Metal works artist adds to ’SEASIDE®'s charm by Anne Hunter
Manish V. Waghdare is one busy man. As an artist working out of his design studio in Mumbai, along India’s west coast, the prolific artisan has created many works of art for Seaside in the past decade — including the stainless steel lanterns that surround the Academic Village, the Seaside Prize Award Key, the Seaside 20th Anniversary medal and more recently, a medallion for the Seaside Lyceum, and brass butterfly connectors for the new East West boardwalk. This, in addition to pursuing his own artistic ambitions in various mediums, while also crafting objects for designers across the globe.
Waghdare, who grew up in India, is first to admit he loves to create — he comes from the heritage of making traditional hand crafted Indian cookware. The craftsman’s path to artistic success drew from cultivating his innate talent into creating works of art using a variety of materials. “I work in metal, polyester, resin, wood, brick, marble and ice,” he says.
On a typical day in 1995, Waghdare was busy working in his studio when he received a phone call that would change his life. “A local vendor called from a new township project that was under construction,” he explains. “The vendor said that there was someone that I needed to meet. I didn’t know who this person was, but I invited him to come to my workshop.”
That person was Dhiru Thadani, an architect that was master planning the township. Waghdare reminisces, “I wish I had gone out to meet him, instead he came to me. I was taken aback by his warm personality. He saw my work and was confident in my abilities. He has given me many jobs and has been happy with the work I did.”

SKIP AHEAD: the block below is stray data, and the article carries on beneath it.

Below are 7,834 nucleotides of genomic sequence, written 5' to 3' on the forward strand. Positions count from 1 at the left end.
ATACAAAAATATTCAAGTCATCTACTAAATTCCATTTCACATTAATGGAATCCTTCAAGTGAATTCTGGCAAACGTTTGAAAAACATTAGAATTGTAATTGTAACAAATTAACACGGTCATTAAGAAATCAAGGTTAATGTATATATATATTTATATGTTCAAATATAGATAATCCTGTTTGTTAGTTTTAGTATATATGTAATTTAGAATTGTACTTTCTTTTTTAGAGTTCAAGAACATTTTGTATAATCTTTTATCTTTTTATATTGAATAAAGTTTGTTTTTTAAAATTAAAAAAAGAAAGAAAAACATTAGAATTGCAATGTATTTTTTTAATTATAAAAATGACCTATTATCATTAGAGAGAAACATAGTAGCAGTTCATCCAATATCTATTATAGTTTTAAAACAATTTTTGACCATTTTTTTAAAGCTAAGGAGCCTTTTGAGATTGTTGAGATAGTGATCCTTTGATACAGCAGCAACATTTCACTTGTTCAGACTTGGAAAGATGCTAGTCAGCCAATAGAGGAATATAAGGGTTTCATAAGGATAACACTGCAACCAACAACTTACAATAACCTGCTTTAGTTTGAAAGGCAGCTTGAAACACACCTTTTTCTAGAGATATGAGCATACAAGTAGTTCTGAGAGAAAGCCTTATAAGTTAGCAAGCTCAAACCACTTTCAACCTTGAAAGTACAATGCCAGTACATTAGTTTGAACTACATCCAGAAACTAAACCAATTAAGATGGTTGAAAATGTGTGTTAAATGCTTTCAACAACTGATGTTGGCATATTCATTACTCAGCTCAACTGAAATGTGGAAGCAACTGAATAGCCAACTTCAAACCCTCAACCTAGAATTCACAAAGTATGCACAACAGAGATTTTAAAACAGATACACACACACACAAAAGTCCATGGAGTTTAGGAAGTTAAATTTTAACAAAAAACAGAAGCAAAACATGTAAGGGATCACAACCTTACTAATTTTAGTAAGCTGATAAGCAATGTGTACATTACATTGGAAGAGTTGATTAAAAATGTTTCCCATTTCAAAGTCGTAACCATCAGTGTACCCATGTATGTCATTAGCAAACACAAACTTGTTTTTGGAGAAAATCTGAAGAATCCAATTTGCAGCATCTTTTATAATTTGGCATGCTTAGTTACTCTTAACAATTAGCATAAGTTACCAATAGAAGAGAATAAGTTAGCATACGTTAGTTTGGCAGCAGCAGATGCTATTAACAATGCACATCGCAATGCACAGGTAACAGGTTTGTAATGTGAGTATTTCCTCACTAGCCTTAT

Thadani says of the artist that he discovered, “For the past 22 years, I have collaborated with Manish on various objects that enliven my work. He shares many of my concerns, and helps imbed in the architecture a subtle reminder of handcraft, mindful concept, and soul that are incorporated into making a memorable place and experience.”
Spanning from the Coleman Pavilion to the edge of Bud & Alley’s restaurant, the new East West Boardwalk will feature the butterfly art. Planned for completion in April, the boardwalk will be a place to stroll, relax, enjoy a drink, meet with friends, dine, watch the sun rising or setting — or steal a kiss, engaging pedestrians with the Gulf of Mexico.
Thadani, a Seaside Institute Board member, drew inspiration from the butterfly as an inlay to secure the joints between the sapelle wood countertop that will span the length of the boardwalk. Butterfly joints made a design resurgence in the mid-20th century when George Nakashima, an esteemed furniture designer, incorporated them as a design element after studying their construct on ancient boats, furniture, and homes. “Across many cultures, the butterfly symbol represents a new beginning, a metamorphosis of rebirth and life,” says Thadani. Waghdare sculpted the architect’s butterfly design in his workshop and shipped the joints to Seaside for installation.
While he speaks with modesty, Waghdare’s list of art exhibitions is impressive. “I have participated in the Marble Stone Symposium in Marble, Colorado, since 2008,” he says. His larger than life sculptures are impressive, sourcing marble from the same mountainside quarry that was used for the Lincoln Memorial. Waghdare has also participated in The International Ice Sculpture Contest in Valloire, France, and Helsinki, Finland; and, the Wood Carving Contest in Salekhard, Russia.
When asked how he felt about his achievements, Waghdare responded, “I am humbled to be a part of Seaside.”